(Bloomberg) — Chinese Premier Li Keqiang reiterated Beijing’s “firm support” for Hong Kong leader Carrie Lam, as another weekend of protests signaled that the Asian financial hub would continue to face unrest in the new year.
Li recognized Lam’s efforts to stimulate the battered Hong Kong economy in briefly televised remarks Monday in Beijing as he hosted Lam for her annual duty visit to the capital. He urged Hong Kong’s government to continue to curb violence and to study the “deep-rooted economic and social problems” and “unprecedented complexity” it faces after more than six months of often violent demonstrations.
Lam was expected to meet with President Xi Jinping later in the day, Radio Television Hong Kong reported. Vice Premier Han Zheng, Liaison Office Director Wang Zhimin and Hong Kong and Macau Affairs Office Director Zhang Xiaoming were among the senior officials who also met with Lam Monday.
The visit by Lam, whose public approval rating has falling to historic lows over her handling of the unrest, comes after an estimated 800,000 people took to the streets in a demonstration last week. It also follows a landslide victory by opposition pro-democracy parties over her pro-establishment allies in local elections.
On Sunday night, Hong Kong protesters blocked roads in Mong Kok — a commerical area known for its night market — and threw glass bottles and other items at police. Police sprayed tear gas to disperse the crowds, according to a statement from the city’s government.
The clashes followed a more subdued weekend of demonstrations in the city. Hong Kong launched an ad campaign in overseas newspapers Monday, aiming to reassure travelers and global investors that the Asian financial hub remains free and stable after months of violent clashes between demonstrators and police.
Protests have raged in Asia’s premier financial hub since June, when large crowds took to the streets to oppose a bill that would’ve allowed extraditions to mainland China. Although Lam eventually withdrew the proposed law, the protesters’ demands have broadened to include universal suffrage and the creation of an independent inquiry into police conduct during the increasingly violent unrest.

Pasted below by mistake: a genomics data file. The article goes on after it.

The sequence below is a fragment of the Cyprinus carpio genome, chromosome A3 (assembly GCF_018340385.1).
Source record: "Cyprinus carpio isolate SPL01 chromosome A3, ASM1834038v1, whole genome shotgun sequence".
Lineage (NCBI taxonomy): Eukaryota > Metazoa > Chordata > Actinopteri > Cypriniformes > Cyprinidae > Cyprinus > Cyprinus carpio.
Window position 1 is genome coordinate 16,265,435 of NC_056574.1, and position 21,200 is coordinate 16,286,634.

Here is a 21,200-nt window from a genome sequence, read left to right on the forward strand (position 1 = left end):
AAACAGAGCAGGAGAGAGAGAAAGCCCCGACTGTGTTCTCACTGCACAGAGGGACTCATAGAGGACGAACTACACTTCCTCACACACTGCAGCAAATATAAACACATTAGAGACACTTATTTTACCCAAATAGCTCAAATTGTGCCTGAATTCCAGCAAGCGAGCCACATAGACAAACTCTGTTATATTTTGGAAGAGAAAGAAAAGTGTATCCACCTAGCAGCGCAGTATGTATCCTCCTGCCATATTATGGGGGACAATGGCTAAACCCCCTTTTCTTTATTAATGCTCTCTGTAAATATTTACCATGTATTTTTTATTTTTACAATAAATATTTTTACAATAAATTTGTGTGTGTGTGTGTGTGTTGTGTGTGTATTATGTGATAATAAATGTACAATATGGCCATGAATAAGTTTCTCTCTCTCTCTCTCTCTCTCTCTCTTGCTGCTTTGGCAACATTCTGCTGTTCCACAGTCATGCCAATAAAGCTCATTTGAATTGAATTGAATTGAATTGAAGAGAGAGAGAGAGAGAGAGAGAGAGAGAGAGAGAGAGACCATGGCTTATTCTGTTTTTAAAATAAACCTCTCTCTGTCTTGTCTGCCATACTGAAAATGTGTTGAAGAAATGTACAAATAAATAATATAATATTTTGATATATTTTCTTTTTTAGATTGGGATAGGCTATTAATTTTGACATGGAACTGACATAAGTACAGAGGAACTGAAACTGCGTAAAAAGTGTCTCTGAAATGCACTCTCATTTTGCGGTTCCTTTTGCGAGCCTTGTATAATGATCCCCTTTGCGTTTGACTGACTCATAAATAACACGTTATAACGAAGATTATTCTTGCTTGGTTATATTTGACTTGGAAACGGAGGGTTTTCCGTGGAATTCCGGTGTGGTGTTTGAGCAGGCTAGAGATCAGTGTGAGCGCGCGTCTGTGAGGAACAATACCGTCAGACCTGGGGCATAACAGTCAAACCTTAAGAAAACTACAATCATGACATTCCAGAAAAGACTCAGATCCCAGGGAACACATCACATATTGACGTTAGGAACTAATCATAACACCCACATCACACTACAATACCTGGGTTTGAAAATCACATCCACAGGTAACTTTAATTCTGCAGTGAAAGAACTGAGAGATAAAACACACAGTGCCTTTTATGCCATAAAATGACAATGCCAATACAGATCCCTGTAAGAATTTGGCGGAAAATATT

“The purpose of the duty visit is to give a full account of what has happened in Hong Kong over the past year,” Lam said in a press briefing last week, adding that “what has happened in Hong Kong in the last six months” would be the focus.
Throughout the chaos, China has steadfastly supported Lam and condemned violent protesters while resisting calls for greater democracy. The clashes have taken a toll on Hong Kong’s economy, which is expected to enter its first annual recession in a decade.
The clash in Mong Kok late Sunday followed an earlier gathering of several hundred people in Edinburgh Place in central Hong Kong, calling for a strike by social workers. In the New Territories area of Sha Tin, police said they had taken “enforcement actions” after scuffles with protesters in a mall broke out earlier in the day.
Earlier on Sunday, hundreds of people also gathered in Tamar Park in the city center for a rally in support of the government. People waved China flags and chanted “say no to violence” as speakers called for an end to anti-Beijing protests.
On Saturday, police arrested five people between the ages of 15 and 18 in connection with the death of a 70-year-old man who was hit by a brick near the site of a protest in Sheung Shui last month, according to a government press release.
Police also arrested three people suspected of making an explosive device in Tuen Mun, the agency said in a statement on its Facebook page. Last week, security services defused what they described as two homemade bombs in Wan Chai.
–With assistance from Jinshan Hong, Iain Marlow, Stephen Tan and Linus Chua.
To contact the editors responsible for this story: Brendan Scott at [email protected], Karen Leigh
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